29th Sunday in Ordinary Time | October 16, 2016
Fr. Brian Zumbrum’s homilies and reflections are posted weekly at Leaven in the World. To see the archive of all his posts, just click here: Salesian Sermons
PROTIP: You can take a look at the Sunday readings here. This homily focuses on the first reading.
So I have a confession to make.I have a bit of a “Savior Complex.”
Now, I know that some of you may find this shocking. But, alas, it is true. I have been known from time to time to have the belief that I, and I alone can fix any issue and solve any crisis.
I still remember the first time when I was called out for it.
I was in college and my campus minister had been observing my propensity for ignoring all basic notions of self-care in my quest to end hunger, resolve racial tensions, cure cancer, and help fix every problem my friends may be facing (whether they wanted said assistance or not), all in the course of a semester.
So one afternoon, as I was racing into the student union building to work on logistics for a Special Olympics tournament, he stopped me and called me into his office.
“Brian,” he said. “I am having trouble remembering the words for this hymn we sing at mass. Could you help me out?”
“Sure,” I replied, a little perturbed that he was preventing me from finishing my mile long to do-list.
He then began to hum a familiar refrain many of you will remember . . .
Christ has died, Christ is risen, Christ will come again.
I sang it back to him, somewhat baffled that he had forgotten a song we sing every week.
But then he continued. “Are you sure that’s it? Because I could have sworn it went something like this . . . Brian has died, Brian is risen, Brian will come again.”
I was speechless. Quite a feat, let me assure you.
And then he drove the final nail into the coffin. “Brian, the world already has a savior. And you are not it.”
Point taken, Fr. John.
A point that I was reminded of as I listened to the first reading for this weekend.
For if anyone could have justifiably developed a Savior Complex, Moses was it.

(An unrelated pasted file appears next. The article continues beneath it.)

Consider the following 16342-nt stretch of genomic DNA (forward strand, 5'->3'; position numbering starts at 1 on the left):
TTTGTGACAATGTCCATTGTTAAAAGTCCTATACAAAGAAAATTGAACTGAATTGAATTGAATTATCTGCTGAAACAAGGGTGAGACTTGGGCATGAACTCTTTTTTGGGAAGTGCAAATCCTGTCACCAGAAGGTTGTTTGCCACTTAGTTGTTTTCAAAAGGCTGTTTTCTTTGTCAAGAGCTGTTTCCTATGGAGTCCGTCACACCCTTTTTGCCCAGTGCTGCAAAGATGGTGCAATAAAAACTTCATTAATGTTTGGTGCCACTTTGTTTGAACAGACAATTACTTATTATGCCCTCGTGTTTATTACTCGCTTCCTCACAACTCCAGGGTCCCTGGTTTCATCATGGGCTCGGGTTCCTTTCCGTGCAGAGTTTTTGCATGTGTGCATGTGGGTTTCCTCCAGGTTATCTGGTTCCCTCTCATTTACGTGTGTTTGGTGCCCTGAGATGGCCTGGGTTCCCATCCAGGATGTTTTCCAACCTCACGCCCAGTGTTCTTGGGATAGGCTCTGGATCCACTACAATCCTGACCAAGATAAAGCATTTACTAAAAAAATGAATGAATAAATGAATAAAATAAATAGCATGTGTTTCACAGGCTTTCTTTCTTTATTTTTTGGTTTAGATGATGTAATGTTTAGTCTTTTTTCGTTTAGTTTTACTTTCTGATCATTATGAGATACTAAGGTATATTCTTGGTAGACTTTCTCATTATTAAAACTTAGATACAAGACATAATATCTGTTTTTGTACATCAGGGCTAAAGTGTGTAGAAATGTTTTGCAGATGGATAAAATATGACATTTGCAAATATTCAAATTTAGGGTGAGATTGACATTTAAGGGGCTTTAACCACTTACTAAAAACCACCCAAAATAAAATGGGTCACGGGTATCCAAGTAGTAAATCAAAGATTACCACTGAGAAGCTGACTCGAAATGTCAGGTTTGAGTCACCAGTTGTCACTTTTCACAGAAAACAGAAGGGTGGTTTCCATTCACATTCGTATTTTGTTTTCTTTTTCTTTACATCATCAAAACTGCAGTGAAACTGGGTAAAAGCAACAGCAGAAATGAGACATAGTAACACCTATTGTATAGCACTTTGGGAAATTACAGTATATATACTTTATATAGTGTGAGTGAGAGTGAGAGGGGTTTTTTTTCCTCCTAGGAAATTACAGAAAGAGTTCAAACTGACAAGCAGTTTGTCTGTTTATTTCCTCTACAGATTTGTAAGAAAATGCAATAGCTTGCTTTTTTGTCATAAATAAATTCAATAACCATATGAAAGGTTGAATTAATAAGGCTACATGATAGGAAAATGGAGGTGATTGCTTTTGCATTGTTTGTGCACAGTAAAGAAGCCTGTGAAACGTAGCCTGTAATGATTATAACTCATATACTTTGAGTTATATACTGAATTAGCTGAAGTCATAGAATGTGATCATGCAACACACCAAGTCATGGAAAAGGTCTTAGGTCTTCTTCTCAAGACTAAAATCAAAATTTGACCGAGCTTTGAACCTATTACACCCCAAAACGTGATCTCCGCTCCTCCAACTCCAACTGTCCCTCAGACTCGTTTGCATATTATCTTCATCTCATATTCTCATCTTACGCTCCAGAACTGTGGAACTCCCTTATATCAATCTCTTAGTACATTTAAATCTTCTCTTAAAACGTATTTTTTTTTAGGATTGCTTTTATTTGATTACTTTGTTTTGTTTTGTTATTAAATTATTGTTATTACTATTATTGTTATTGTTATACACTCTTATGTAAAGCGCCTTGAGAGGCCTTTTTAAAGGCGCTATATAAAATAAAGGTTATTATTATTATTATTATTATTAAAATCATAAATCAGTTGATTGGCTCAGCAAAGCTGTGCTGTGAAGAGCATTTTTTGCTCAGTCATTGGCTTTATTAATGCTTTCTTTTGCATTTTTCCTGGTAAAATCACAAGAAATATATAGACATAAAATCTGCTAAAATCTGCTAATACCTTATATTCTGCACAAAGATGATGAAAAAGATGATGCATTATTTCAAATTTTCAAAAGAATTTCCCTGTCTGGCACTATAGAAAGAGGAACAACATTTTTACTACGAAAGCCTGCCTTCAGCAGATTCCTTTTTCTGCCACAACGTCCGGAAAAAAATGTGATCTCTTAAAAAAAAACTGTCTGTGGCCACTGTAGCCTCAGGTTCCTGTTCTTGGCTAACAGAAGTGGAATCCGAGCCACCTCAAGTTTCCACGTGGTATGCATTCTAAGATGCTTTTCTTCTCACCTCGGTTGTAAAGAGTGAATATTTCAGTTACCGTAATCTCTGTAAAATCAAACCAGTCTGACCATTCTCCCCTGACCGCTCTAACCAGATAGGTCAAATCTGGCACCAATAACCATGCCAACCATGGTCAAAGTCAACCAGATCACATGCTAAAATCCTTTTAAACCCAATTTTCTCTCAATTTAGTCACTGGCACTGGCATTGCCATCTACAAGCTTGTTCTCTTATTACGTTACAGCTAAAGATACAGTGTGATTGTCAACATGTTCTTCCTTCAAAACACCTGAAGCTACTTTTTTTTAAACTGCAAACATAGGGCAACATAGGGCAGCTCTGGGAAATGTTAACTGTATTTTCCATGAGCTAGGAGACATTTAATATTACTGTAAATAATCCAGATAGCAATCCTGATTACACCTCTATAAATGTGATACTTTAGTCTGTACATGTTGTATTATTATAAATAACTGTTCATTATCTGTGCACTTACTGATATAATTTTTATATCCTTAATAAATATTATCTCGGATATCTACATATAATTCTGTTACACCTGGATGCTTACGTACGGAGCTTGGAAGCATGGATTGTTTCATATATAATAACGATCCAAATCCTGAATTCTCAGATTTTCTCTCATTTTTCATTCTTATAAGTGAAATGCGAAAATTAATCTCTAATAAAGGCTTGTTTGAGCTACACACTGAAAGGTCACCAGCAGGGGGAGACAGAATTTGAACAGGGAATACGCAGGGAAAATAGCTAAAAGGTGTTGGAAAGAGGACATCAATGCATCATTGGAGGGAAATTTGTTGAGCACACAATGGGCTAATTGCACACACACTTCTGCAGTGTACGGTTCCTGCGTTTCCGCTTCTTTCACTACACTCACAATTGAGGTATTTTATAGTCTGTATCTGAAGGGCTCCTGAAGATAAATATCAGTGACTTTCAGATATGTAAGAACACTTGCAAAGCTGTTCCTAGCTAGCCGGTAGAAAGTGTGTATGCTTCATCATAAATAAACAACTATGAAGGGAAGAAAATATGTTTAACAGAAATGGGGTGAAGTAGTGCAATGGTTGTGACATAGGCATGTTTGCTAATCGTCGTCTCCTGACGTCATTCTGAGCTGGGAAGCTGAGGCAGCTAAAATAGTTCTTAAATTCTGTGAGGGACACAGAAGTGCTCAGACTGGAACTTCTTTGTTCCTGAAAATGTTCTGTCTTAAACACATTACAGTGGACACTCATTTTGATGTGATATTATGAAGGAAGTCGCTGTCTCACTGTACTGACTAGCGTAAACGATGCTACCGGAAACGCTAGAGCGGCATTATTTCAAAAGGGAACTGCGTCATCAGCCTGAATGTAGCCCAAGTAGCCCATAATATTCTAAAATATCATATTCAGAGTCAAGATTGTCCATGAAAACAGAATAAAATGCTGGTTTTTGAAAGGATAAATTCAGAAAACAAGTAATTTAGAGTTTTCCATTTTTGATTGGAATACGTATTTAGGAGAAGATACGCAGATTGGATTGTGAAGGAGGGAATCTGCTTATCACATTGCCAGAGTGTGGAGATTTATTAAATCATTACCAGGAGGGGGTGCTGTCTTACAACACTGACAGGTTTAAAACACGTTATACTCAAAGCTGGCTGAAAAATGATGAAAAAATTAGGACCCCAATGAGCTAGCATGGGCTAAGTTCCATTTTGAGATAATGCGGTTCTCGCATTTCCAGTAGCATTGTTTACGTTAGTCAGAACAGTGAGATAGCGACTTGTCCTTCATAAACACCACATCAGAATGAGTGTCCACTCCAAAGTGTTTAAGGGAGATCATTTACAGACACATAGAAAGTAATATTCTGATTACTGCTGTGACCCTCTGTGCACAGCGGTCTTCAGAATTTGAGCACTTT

For Moses was tasked with some pretty monumental missions over the course of his life.
He was asked to defy Pharoah and liberate his people from oppression in Egypt.
He was asked to lead his people through the desert, imploring God on their behalf.
He was asked to inspire his army in their quest to obtain the Promised Land.
And yet, Moses was frequently reminded that he was not God.
It was not Moses who worked wonders in Egypt.
It was not Moses who sent manna from heaven and water from the rock.
It was not Moses who granted victory to the Israelites.
It was God.
And it was God who ultimately gave Moses the tools and the people he would need to accomplish his mission. From his co-workers Aaron and Miriam, to his faithful captain Joshua, to Hur who simply held up his arm, Moses was never alone in his work.
He did not need to be God in order to accomplish God’s work in the world.
My friends, we too have been tasked with some monumental missions of our own.
We are tasked with getting up before a classroom of students and forming them into women and men of character and genuine learning
We are tasked with standing in an operating room and knowing that we have the capacity to restore this person to health.
We are tasked with raising a child that has been gifted to us into the person that God calls them to be.
We are tasked with using the resources that we have accumulated to better the life of another, whether it is our aging parents or a family suffering from the ravages of war or Hurricane Matthew.
We are tasked with leading our fellow parishioners into a deeper relationship with the Body of Christ through the time that we volunteer to our parish family.
But in these missions, let us heed the lessons of our forefather, Moses.
Let us remember that we are not God.
That we are ultimately not in control.
That are lives will not be measured by the success that we accumulate, but by the faithfulness we have in living our lives in accordance with God’s will.
And in turn, let us remember, that we do not accomplish our mission alone.
Like Moses experienced in his ministry, we too are blessed with a family who is there helping us to live out our call.
A family of believers united by one baptism, nourished at this one table, and sent forth into the world to be the arms that embrace, the shoulders that bear the load, the eyes that see with compassion, the ears that listen to our stories, the feet that walk beside us.
A family that is here until our journey is done and the Lord’s kingdom has come.
May God be Praised